Thursday, January 01, 2009

Modern Scholarship: Change for Change's sake?

I have a friend who is very knowledgeable about modern scholarship and has many, many commentaries. I dare say he is easily the most well-read man on commentaries that I have ever met. He often lets me borrow some to aid my small library and I greatly appreciate it. I have some of the old standards like Calvin and Kistemaker, so I always borrow the newer guys. I have noticed a few things while going through the Epistles of Peter, and I thought I would simply share my thoughts here.

What I have noticed is a trend in modern scholarship to move away from older readings, often time in my opinion with very little reason to do so, or at least shaky reasons. I wish I had written all the examples down from I Peter, but I didn’t. Needless to say the controversial passages such as I Peter 3:18-22 is one where you will not find many modern commentators defending the Augustinian view of that passage or even the Medieval Roman view about descending into hell. They have a new explanation. But I am not just talking about confusing and disputed passages, I am talking about passages where no real disagreement existed before.

Take II Peter 1:1 “To those who have received like precious faith with us . . .”

Now you look at Kistemaker and Calvin and even William Barclay the liberal they all agree that “faith” in this passage is the subjective personal faith, the trusting in the Lord Jesus for salvation. Of these only Kistemaker says that there are multiple possibilities in reading the word faith. He defends his choice of the subjective faith rather than objective faith (ie. a body of teaching) in one paragraph consisting of 10 lines where he defines both terms. He takes two sentences to explain why the context makes it subjective.

Now newer commentaries like Gene L. Green’s commentary published this year takes a subjective stance on faith. It is the same doctrinal teaching, not the same receiving and trusting of God. So does Peter Davids who is published in 2006. Both take the objective meaning of faith. Why this departure? Surprisingly little time is devoted to it. David’s mentions that some have read it a different way, but merely states that it fits the context better despite his admission that the more normal usage of the word is subjective.

Now I would not bother posting here if this did not continue. Take II Peter 1:5 “add to your faith, virtue . .” Here again the older commentators all take faith to be the subjective trusting and believing in Christ. But the newer guys all reject that reading. Here, however, both Davids and Green take faith to mean “faithfulness”. Their defense? It means this most often in non-biblical virtue lists. That seems more than a little flimsy to me.

So my question is about modern scholarship in general. Do modern scholars look to disagree with the past? I can see how no one would want to buy a commentary that said nothing new. Do modern scholars prefer newer readings because we believe that as moderns we have more insights? Am I alone in seeing trends like this? Could it be that I have just made a big deal about nothing? I would like to hear your thoughts.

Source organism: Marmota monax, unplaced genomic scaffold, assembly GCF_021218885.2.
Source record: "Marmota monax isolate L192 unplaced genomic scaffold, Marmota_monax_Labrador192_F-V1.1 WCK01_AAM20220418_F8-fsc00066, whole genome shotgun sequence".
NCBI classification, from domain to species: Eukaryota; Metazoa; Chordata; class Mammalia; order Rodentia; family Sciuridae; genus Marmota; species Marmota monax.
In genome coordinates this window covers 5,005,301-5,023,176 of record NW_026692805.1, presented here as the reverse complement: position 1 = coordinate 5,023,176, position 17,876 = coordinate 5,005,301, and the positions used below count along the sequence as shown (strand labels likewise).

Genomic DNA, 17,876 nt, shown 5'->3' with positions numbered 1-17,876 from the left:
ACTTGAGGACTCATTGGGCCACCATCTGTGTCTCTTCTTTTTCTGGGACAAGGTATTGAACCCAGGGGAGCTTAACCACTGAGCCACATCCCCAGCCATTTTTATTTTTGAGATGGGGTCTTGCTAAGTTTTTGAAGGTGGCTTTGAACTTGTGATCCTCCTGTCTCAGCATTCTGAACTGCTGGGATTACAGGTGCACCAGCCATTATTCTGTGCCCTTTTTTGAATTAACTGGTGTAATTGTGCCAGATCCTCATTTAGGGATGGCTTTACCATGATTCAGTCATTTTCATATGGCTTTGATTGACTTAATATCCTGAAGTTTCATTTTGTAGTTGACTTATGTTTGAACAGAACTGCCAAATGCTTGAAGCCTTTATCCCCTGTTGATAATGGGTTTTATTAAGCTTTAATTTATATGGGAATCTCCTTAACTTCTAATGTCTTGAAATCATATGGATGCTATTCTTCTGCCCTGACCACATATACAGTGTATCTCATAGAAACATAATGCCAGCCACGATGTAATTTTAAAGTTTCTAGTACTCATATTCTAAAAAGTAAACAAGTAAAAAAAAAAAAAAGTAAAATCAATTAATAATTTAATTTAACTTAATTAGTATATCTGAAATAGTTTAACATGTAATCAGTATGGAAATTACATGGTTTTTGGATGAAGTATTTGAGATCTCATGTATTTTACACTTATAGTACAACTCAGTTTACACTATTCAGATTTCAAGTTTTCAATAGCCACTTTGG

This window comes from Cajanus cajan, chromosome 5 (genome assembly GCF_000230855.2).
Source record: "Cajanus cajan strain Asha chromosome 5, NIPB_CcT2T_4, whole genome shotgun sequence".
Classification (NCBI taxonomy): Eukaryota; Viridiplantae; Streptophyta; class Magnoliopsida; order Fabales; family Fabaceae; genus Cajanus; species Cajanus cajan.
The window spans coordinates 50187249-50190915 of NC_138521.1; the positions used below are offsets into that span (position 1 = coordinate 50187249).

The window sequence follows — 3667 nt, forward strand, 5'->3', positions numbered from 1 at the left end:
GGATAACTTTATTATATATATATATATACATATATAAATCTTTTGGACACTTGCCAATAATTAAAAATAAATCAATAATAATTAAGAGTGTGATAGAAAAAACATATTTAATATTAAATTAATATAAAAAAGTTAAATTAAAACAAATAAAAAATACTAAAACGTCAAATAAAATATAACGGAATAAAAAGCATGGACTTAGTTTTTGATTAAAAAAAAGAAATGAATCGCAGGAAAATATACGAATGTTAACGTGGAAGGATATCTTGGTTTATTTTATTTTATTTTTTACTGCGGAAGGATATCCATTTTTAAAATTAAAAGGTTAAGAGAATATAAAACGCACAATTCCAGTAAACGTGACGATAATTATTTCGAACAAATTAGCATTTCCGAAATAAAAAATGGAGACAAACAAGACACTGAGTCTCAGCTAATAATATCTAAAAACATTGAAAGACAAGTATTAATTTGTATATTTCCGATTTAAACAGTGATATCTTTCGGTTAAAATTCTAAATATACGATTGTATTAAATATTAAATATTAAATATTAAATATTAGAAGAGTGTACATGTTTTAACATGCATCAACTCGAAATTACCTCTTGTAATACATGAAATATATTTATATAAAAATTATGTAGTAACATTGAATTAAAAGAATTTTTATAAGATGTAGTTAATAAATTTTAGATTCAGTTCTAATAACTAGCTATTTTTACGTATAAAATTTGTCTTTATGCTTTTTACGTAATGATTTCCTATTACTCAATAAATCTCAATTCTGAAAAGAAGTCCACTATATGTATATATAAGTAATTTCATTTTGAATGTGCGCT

Oh and for disclosure sake, J.N.D Kelly who is newer than Barclay and Calvin, but slightly older than Kistemaker and older than the other new guys splits the difference by taking an objective view of the first faith, but stays with the older crowd by taking a subjective view of the second faith.


Anonymous said...

Well, if you're looking for me to fight you on this one, sorry to disappoint! ;-)

I see the very same problem. It's what C.S. Lewis would call "chronological snobbery." The old is automatically worse than the new. Of course, being in America where everything is bran' new doesn't help, either. It feeds into a whole mindset of an attention span so short that most people couldn't even follow the argument of this paragraph without longing from their heart of hearts to be talking about a newer better subject. Are we still on this subject?

There are many exceptions to this, however. The exceptions usually come from traditions that value the church's history. For instance, in Romans commentaries, the very best interaction with older scholarship comes in the Roman Catholic commentary by Joseph Fitzmyer, who even interacts some with the post-Reformation tradition (!). In fact, he is one of the very few modern commentators even to list Olevianus's commentary on Romans in his bibliography.

This whole discussion underscores the crying importance of balance in one's commentary reading. One must read old and new.

Anonymous said...

Don't read commentaries, or if you do just take them with a pinch of salt. If you want to understand The Word of GOD then ask the Holy Spirit for the understanding and you will receive it

If you want to learn GODs Wisdom then ask GOD for meaning and not man.

Remember that the words are talking to you when you read your bible. You will find answers and meaning that no other will see

Lee said...

No, not trying to pick a fight. Not this time at any rate. I just wanted to make sure that I was not imagining all of these slight changes without good reason.

I agree with you that the Scripture is the most important and we should always read it praying to the Spirit to enlighten our minds and hearts. However, it is not bad to read commentaries. Many saints have gone before us and listening to those who have fought the good fight of faith prior to us is not a bad idea.